Friday, July 10, 2009

Growing Grapes for Winemaking by Donna Duffy

I’m lucky enough to live next door to a masterful grape grower, John Crawford, who always needs a tester for his wine. My husband and I cheerfully oblige. John’s a fourth generation vintner who has been growing grapes for about six years in Colorado, and making wine since 1979. John was previously co-owner of Colorado’s oldest winery, Colorado Mountain Vineyards – now Colorado Cellars. John’s private label is “Crawford Castle.” I recently interviewed John to see what I could learn and pass along about successful grape growing in Colorado. Here are some of his pearls of wisdom.

It’s often said that you can’t grow varietals (e.g. Cabernet Franc) at this elevation, just hybrids (e.g. Concord grapes). John’s experience somewhat bears this out – from six Cabernet Franc vines, only two are still alive. His most successful vines are White Marquis – a seedless hybrid, and Canadice – a seedless red hybrid. (Seedless grapes are best for making wine…but more about that later). This year John is experimenting with Traminette, which is similar to a Gwerztraminer grape, and Noiret grapes – hybrids zoned for Colorado.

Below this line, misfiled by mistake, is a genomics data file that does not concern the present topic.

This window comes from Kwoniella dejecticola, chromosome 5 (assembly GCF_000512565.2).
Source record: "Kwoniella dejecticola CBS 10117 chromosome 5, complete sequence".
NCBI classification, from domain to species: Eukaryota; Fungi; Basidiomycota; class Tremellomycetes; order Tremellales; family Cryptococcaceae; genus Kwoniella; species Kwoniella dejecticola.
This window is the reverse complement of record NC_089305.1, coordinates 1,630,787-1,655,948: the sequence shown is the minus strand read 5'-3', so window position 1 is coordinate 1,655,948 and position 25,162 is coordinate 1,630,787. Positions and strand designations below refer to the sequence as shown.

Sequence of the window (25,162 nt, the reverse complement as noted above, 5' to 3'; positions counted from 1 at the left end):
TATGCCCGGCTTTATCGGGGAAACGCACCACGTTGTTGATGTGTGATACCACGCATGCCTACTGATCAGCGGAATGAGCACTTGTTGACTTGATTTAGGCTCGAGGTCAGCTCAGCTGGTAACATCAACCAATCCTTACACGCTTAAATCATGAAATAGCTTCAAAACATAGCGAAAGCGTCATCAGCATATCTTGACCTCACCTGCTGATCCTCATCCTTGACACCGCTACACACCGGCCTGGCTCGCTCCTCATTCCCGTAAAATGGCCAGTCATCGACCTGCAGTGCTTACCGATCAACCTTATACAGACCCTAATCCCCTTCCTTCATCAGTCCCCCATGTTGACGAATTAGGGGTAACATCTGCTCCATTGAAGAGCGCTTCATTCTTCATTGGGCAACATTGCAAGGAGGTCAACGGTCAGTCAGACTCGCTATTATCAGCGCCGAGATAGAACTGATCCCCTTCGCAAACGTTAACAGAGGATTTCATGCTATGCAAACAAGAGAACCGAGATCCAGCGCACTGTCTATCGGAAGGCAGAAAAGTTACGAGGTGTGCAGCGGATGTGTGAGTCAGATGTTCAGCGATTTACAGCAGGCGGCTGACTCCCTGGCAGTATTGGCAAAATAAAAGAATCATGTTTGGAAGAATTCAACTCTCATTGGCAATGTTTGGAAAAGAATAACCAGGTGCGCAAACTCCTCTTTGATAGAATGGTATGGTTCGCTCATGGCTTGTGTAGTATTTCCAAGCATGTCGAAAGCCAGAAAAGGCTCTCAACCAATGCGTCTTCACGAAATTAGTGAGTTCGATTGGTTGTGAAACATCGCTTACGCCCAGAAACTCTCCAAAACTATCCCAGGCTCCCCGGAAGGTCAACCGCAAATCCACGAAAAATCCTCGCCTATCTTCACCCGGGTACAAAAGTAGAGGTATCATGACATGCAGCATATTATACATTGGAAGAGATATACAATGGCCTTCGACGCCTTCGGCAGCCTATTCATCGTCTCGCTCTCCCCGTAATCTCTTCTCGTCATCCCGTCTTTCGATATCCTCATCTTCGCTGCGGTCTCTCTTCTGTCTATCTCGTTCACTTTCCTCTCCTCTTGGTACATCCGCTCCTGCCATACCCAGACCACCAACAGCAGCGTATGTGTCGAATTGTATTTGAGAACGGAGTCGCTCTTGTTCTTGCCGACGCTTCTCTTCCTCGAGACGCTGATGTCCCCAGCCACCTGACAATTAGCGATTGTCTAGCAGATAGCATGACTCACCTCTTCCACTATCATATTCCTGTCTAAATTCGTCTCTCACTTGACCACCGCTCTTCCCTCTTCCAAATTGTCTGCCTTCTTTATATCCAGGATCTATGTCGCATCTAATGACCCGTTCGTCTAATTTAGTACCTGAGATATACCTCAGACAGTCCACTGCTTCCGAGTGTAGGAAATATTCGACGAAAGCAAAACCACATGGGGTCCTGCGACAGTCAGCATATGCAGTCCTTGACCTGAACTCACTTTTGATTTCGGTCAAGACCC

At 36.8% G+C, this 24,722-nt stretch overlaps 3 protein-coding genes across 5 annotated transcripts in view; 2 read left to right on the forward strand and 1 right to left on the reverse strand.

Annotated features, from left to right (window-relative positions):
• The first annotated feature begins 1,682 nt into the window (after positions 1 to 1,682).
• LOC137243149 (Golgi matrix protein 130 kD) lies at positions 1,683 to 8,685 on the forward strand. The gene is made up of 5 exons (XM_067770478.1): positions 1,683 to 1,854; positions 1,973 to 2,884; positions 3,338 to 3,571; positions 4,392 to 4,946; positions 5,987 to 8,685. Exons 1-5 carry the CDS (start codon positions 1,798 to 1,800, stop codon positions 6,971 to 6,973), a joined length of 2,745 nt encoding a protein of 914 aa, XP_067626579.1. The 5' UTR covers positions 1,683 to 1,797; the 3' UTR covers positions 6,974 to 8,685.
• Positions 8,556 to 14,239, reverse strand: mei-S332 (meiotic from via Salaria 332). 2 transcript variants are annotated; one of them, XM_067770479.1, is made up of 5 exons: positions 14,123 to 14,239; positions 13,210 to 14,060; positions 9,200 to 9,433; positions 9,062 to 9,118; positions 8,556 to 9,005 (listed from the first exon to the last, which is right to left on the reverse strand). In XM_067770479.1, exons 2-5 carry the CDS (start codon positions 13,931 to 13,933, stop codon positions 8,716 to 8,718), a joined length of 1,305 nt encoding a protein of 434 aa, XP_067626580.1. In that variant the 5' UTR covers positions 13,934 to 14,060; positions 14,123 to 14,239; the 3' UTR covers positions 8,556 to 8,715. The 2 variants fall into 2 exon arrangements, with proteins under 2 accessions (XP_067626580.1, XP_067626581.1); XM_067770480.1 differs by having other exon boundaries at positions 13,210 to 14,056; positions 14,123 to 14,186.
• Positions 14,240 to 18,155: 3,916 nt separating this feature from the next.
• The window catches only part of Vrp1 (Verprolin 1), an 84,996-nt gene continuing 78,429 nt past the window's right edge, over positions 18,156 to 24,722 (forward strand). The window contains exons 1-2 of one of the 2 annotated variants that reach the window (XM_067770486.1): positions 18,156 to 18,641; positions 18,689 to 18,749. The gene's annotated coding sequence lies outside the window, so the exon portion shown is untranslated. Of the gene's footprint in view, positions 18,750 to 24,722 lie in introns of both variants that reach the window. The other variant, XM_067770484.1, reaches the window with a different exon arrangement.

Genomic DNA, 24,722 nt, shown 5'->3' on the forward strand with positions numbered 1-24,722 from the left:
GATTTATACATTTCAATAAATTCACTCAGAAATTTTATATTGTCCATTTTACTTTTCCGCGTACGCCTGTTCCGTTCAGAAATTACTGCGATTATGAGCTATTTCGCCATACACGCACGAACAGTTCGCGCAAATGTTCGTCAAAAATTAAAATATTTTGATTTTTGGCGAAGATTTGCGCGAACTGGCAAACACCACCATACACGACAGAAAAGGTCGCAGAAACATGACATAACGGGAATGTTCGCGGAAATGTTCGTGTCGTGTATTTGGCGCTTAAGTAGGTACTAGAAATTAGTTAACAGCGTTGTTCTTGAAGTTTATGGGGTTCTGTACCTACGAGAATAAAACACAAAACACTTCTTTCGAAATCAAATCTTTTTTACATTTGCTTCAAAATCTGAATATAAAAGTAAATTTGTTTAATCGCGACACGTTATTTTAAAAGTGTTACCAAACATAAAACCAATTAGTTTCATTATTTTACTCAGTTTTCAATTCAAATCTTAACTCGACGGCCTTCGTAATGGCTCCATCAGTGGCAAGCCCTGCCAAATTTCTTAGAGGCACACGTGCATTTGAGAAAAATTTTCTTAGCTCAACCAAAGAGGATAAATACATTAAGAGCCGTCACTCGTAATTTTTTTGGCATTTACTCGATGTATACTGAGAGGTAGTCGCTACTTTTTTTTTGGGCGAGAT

Grape growing has a few hazards, including winter freezing. In mid-summer when the grapes are ripening, the vines must be netted all the way to the ground to keep out the birds. I’ve watched many a frustrated bird sitting on the nets, trying to figure out how to get to those tasty grapes. The squirrels seem equally perplexed.

On to wine-making! As a rule of thumb in Colorado, a healthy, mature grapevine will yield about five gallons of wine. Remember that equation if you decide to plant a bunch of vines: 20 vines could yield 100 gallons of wine. If all those vines were the same variety, they’d need to be harvested, crushed, de-stemed, and prepared all at once. Unless you have a large family or lots of friends willing to pitch in, fewer vines might be the ticket.

As a companion to grapes, John grows peaches, cherries, blackberries and elderberries – expanding the range of Crawford Castle wines for his lucky neighbors to taste-test.

If you are thinking about growing grapes, check out Colorado Grape Growers’ Guide. As John says, “the best way to make friends is to make wine.”